[Chimera-users] Coloring map by curvature

Joel Meyerson meyersonj at mail.nih.gov
Wed Jan 29 13:38:06 PST 2014


Tom,
This works beautifully! In the case of the two conformations I'm viewing,
it provides very useful information. Thanks again.
Joel


On Wed, Jan 29, 2014 at 3:31 PM, Tom Goddard <goddard at sonic.net> wrote:

>  Hi Joel,
>
>    I don't think surface curvature will be helpful understand the
> differences between two EM maps.  But I was curious what it would look
> like.  So here's a Python script and an image on a simulated map at 15
> Angstroms.  You use the script by opening your map, selecting the surface
> (ctrl-click on it), then open the curvature.py script (menu File / Open...).
>  Here's a description of the method it uses from the comments at the top of
> the curvature.py file.
>
>  # Color selected surface pieces by mean curvature.
> #
> # Gray at the average curvature value over the surface, and blue and red
> # at +/- 3 standard deviations of curvature values across the surface.
> #
> # The curvature is estimated from the vertices and normals of the
> triangulated
> # surface in simple way which will show artifacts from non-isotropic
> meshes.
> # For each triangle edge it computes the normal vector rotation from one
> vertex
> # to the other divided by the edge length.  The vertex mean curvature is
> the
> # mean of the curvatures computed for each edge.
> #
>
>  And the steps to make the example image
>
>  open 1grl
> molmap #0 15 grid 2 model #1
> select #1
> open ~/Desktop/curvature.py
>
>    Tom
>
>
>
>  On Jan 29, 2014, at 9:40 AM, Joel Meyerson  wrote:
>
>  Hi Darrell,
> Thanks for the tip! I hadn't considered mesh lab but that link you sent
> looks promising. I'll also wait to see if Tom has any further suggestions.
>  Joel
>
>
> On Wed, Jan 29, 2014 at 11:44 AM, Hurt, Darrell (NIH/NIAID) [E]  wrote:
>
>  Hi Joel,
>
>  I love Chimera and use it all the time. However, a quick-and-dirty
> solution to your problem might be to try Meshlab. It is kind of buggy
> software, but can be very useful. Here's a tutorial/blog entry that I found
> in a quick search. At the very least, it describes what I think Tom was
> communicating about enhancing surface shading:
>
> http://meshlabstuff.blogspot.com/2010/03/mean-curvature-cavity-map-zbrush-and.html
>
>  FWIW,
> Darrell
>
>  --
> Darrell Hurt, Ph.D.
> Section Head, Computational Biology
> Bioinformatics and Computational Biosciences Branch (BCBB)
> OCICB/OSMO/OD/NIAID/NIH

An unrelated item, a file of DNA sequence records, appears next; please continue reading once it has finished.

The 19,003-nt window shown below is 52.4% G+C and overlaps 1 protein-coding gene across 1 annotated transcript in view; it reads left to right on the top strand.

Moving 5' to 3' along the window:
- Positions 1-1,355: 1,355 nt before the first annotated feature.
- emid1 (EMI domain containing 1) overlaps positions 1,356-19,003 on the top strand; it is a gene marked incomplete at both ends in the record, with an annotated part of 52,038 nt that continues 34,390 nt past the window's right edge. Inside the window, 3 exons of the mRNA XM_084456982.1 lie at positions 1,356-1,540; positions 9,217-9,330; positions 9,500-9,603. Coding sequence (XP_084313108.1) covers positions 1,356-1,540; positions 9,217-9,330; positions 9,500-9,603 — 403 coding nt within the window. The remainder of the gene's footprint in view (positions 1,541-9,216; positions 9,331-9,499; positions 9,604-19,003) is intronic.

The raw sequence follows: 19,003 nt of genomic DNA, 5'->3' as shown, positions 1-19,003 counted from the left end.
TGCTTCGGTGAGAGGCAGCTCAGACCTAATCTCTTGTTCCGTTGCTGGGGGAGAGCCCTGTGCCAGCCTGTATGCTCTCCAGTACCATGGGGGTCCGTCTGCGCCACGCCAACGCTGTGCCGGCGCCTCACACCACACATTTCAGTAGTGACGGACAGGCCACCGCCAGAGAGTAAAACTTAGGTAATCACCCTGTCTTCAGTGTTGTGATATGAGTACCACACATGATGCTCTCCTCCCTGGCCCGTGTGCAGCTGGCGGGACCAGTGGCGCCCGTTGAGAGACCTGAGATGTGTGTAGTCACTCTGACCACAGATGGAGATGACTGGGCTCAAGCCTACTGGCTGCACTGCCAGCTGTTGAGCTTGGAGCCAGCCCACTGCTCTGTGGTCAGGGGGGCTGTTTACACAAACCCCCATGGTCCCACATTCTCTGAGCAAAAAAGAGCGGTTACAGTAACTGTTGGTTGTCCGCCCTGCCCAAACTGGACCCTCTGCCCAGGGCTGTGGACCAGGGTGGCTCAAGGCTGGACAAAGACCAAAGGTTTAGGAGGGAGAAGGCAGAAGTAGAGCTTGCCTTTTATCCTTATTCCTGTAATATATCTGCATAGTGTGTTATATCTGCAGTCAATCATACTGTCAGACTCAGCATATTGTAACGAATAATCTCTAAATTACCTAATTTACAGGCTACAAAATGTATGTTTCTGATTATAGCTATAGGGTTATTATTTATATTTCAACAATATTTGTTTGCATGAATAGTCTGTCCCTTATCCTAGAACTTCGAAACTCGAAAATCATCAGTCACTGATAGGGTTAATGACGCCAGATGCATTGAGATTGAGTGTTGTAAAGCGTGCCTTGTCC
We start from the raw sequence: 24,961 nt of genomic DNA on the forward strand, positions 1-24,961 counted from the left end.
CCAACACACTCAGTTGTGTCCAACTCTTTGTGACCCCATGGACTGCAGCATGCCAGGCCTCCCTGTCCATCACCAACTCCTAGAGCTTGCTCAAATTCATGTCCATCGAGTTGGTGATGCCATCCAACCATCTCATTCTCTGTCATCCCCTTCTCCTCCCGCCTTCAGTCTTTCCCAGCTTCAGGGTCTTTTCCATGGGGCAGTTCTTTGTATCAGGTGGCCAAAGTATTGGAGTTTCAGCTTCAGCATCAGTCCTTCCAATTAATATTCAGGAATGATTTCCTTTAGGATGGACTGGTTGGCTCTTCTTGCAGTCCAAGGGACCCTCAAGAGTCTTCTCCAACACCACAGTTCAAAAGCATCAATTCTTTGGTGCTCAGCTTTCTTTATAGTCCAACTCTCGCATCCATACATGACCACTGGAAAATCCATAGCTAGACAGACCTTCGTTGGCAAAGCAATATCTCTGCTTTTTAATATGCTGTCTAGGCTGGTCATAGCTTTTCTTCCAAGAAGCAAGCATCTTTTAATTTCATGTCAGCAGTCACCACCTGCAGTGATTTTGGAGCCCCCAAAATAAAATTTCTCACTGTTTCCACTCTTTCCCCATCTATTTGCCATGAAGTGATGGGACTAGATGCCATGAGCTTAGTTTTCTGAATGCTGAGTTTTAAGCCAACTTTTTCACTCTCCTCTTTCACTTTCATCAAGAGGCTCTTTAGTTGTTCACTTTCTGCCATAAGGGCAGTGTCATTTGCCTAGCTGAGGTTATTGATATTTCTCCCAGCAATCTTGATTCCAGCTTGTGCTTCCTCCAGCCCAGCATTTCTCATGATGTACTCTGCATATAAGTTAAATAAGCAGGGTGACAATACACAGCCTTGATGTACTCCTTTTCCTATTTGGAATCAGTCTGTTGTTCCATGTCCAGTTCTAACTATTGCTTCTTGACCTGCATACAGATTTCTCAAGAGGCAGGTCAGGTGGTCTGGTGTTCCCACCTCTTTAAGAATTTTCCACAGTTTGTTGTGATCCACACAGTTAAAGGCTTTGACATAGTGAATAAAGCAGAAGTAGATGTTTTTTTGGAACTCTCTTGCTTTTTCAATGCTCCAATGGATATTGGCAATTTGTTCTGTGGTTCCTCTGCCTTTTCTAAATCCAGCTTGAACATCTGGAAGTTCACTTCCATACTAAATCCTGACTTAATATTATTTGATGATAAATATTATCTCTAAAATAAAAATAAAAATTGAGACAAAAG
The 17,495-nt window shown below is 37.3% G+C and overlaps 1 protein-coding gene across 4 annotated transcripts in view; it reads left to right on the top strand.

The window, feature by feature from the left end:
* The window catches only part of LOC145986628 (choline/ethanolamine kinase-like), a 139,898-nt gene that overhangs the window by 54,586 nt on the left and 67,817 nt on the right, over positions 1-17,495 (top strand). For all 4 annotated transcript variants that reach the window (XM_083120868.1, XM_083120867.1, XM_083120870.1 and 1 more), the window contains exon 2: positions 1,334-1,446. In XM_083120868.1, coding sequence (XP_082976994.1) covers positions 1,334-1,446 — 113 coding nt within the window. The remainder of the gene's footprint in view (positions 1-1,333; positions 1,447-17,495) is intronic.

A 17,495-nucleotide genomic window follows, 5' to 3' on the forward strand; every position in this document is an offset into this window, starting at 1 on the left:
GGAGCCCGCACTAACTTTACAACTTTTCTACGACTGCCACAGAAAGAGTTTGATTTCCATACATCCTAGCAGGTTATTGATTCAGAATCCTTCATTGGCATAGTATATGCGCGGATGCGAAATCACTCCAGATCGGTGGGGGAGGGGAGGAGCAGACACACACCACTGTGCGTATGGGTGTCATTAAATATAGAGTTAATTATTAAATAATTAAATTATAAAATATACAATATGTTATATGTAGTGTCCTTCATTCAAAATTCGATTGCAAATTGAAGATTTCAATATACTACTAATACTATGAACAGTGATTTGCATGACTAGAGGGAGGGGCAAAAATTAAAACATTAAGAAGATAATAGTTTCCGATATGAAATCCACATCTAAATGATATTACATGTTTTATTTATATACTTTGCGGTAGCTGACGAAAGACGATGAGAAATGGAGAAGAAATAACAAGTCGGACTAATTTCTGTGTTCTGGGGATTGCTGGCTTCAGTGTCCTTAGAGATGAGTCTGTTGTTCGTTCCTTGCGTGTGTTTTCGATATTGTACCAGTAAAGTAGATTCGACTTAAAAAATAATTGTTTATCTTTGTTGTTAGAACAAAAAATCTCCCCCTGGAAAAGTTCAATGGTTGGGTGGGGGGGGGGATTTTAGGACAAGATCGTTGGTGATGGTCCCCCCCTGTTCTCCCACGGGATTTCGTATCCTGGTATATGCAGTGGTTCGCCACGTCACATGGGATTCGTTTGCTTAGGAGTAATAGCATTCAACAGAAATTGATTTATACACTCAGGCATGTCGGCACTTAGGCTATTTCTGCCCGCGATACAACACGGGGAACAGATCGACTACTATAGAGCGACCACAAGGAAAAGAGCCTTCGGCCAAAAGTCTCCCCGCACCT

>
> 31 Center Drive, Room 3B62B, MSC 2135
> Bethesda, MD 20892-2135
>
>
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>
>   From: <Meyerson>, "Joel [F] (NIH/NCI)"
> Date: Tuesday, January 28, 2014 9:08 PM
> To: Tom Goddard
> Cc: "chimera-users at cgl.ucsf.edu List" <chimera-users at cgl.ucsf.edu>
>
> Subject: Re: [Chimera-users] Coloring map by curvature
>
>    Hi Tom,
>  I have cryo-EM maps for two conformations of a protein, both in the 15
> Angstrom resolution range. The conformations are visibly different, but I
> am also interested in seeing where they differ in terms of their surface
> curvature, as it could have bearing on how I interpret the conformations.
> If there's any other info I can provide just let me know.
>  Thanks!
> Joel
>
>
> On Tue, Jan 28, 2014 at 7:36 PM, Tom Goddard wrote:
>
> Hi Joel,
>
>   No, Chimera does not compute surface curvature.  It would not be too
> hard to make a Python script that computed it and used it to color a
> surface.  The main trouble is defining numerically the curvature for a
> triangulated surface at each vertex.  Why are you interested in this?  Is
> the idea to simulate ambient occlusion lighting where surface cavities are
> dark and projections are brighter?  Is the idea to try it on EM maps or
> molecular surfaces?
>
>         Tom
>
>
> On Jan 28, 2014, at 2:29 PM, Joel Meyerson wrote:
>
> > Hi,
> > Is it possible to color a map based on surface curvature?
> > Thanks,
> > Joel
>  > _______________________________________________
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> > Chimera-users at cgl.ucsf.edu
> > http://plato.cgl.ucsf.edu/mailman/listinfo/chimera-users
>
>
>
>
>
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